Our online society is changing. We’ve had years of unprecedented growth in social media and how we engage as an online community has been ever evolving as a result. Of course, Facebook was one of the originators of this new online world, but we’re entering the next phase now with a much greater emphasis on keeping big data secure.
Stories about data breaches and account hacking are common – when companies we trust with our private information then lose it, it’s headline news. And we’ve all seen Facebook is facing investigations after revelations that data on 50m users were improperly harvested by an analytics firm used by Donald Trump’s campaign. VEEP anyone?!
The damage has been done
Cambridge Analytica, the British firm in question, claims to have deleted all data as soon as it realised it was in violation of Facebook’s terms of service, but this is still up for review. The company is under investigation, and the focus of global media scrutiny. Using questionable sourced personal data to influence elections has opened many people’s eyes as to just how powerful big data can be. Even if Cambridge Analytics did delete the Facebook data, is this not too little too late? Surely the damage has been done.
After 5 days of silence Mark Zuckerberg apologised for the breach and conceded that more needs to be done to protect Facebook users. Protecting such a mass of data to a satisfactory level will be a game changing next step in the social media community as a whole.
Of course, data security is nothing new. We’ve been fighting to improve protection for some time with the likes of the US Federal Government and the NHS publicly falling victim to cyber attacks or hacks of some description. As the amount of data stored and the portability of this data has increased, so too has the pressure to stay secure. Data regulations are becoming even stricter and the rights of people to ask about and control the data being held on them are being made stronger. A current example is the European General Data Protection Regulation (GDPR) that’s due to be implemented in the UK in May this year. Even when Brexit finally takes place the UK will still need to comply, with an equivalent Data Protection Bill already laid out and replicating the requirements of GDPR.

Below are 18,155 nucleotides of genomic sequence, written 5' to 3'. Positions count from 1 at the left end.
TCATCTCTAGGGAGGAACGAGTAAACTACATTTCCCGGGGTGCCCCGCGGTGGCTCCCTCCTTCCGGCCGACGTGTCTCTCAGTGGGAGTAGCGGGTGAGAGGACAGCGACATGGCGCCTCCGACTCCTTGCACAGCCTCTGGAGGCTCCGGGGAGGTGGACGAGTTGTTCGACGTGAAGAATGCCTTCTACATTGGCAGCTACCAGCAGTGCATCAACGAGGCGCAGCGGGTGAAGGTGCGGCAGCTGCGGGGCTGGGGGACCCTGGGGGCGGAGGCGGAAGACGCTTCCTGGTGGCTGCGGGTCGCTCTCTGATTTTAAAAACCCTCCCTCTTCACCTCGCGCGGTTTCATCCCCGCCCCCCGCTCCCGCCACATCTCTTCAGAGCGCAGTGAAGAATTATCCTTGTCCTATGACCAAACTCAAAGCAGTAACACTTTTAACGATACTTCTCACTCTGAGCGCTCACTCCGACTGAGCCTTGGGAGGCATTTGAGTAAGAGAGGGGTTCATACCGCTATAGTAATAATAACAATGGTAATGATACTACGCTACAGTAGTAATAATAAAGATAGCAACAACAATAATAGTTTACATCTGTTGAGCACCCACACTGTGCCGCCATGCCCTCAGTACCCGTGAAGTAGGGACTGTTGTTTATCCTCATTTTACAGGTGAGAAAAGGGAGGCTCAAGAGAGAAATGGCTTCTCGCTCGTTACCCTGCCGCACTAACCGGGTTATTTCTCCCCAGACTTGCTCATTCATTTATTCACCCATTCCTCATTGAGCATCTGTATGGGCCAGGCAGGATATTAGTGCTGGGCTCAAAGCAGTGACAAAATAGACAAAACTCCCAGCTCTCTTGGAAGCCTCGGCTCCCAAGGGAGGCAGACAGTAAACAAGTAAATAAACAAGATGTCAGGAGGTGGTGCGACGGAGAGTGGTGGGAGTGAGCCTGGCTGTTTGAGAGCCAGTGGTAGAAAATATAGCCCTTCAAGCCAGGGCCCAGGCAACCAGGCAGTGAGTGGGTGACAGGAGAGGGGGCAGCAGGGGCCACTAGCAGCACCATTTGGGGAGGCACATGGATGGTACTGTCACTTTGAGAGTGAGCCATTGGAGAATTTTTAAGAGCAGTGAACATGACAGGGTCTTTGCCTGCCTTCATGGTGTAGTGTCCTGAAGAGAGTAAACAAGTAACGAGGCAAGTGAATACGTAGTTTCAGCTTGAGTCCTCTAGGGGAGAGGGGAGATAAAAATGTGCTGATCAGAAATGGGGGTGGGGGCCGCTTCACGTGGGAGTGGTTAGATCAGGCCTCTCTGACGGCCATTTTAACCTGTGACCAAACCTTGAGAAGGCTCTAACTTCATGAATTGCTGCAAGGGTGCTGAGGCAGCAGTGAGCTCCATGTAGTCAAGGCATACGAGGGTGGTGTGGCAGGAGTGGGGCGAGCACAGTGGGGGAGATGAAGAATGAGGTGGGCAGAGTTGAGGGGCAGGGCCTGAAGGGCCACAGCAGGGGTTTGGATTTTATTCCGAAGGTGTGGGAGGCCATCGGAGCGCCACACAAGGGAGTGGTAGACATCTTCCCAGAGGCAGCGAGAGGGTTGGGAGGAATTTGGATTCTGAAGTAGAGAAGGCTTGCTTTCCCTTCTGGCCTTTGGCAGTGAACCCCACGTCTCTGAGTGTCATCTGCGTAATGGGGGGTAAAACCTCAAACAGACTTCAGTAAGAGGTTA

This new legislation should go a long way to protecting big data with the requirement to ensure personal data is processed lawfully, transparently, and for a specific purpose. It will ensure consent is given through active, affirmative action and not by passive acceptance through for example pre-ticked boxes. We won’t go into the full detail of GDPR here – not everything has been finalised yet and there are significant differences between the rules for B2B and B2C companies. However, when it comes to the management of big data, times are-a-changing and with some hefty fines threatened for non-compliance, companies shouldn’t leave it too late to explore what the new legislation means for their business and how they plan to address it.